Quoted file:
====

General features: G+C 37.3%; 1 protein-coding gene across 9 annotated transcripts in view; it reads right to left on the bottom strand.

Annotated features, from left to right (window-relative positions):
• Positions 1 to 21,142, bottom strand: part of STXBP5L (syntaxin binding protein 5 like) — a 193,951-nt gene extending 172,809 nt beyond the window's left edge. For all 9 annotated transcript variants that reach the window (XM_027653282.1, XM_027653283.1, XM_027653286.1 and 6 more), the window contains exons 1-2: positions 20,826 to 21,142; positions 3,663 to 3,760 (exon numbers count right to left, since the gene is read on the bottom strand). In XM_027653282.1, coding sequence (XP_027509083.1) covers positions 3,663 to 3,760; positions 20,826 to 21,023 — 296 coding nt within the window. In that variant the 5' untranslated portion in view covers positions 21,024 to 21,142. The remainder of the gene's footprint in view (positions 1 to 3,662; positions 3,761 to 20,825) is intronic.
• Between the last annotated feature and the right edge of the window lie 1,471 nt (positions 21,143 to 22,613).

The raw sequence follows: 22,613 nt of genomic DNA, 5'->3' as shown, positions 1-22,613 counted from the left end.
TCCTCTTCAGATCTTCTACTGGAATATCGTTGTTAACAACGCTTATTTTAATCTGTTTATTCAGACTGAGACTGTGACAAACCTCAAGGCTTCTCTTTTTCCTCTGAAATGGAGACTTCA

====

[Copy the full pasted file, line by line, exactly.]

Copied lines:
General features: G+C 37.3%; 1 protein-coding gene across 9 annotated transcripts in view; it reads right to left on the bottom strand.

Annotated features, from left to right (window-relative positions):
• Positions 1 to 21,142, bottom strand: part of STXBP5L (syntaxin binding protein 5 like) — a 193,951-nt gene extending 172,809 nt beyond the window's left edge. For all 9 annotated transcript variants that reach the window (XM_027653282.1, XM_027653283.1, XM_027653286.1 and 6 more), the window contains exons 1-2: positions 20,826 to 21,142; positions 3,663 to 3,760 (exon numbers count right to left, since the gene is read on the bottom strand). In XM_027653282.1, coding sequence (XP_027509083.1) covers positions 3,663 to 3,760; positions 20,826 to 21,023 — 296 coding nt within the window. In that variant the 5' untranslated portion in view covers positions 21,024 to 21,142. The remainder of the gene's footprint in view (positions 1 to 3,662; positions 3,761 to 20,825) is intronic.
• Between the last annotated feature and the right edge of the window lie 1,471 nt (positions 21,143 to 22,613).

The raw sequence follows: 22,613 nt of genomic DNA, 5'->3' as shown, positions 1-22,613 counted from the left end.
TCCTCTTCAGATCTTCTACTGGAATATCGTTGTTAACAACGCTTATTTTAATCTGTTTATTCAGACTGAGACTGTGACAAACCTCAAGGCTTCTCTTTTTCCTCTGAAATGGAGACTTCA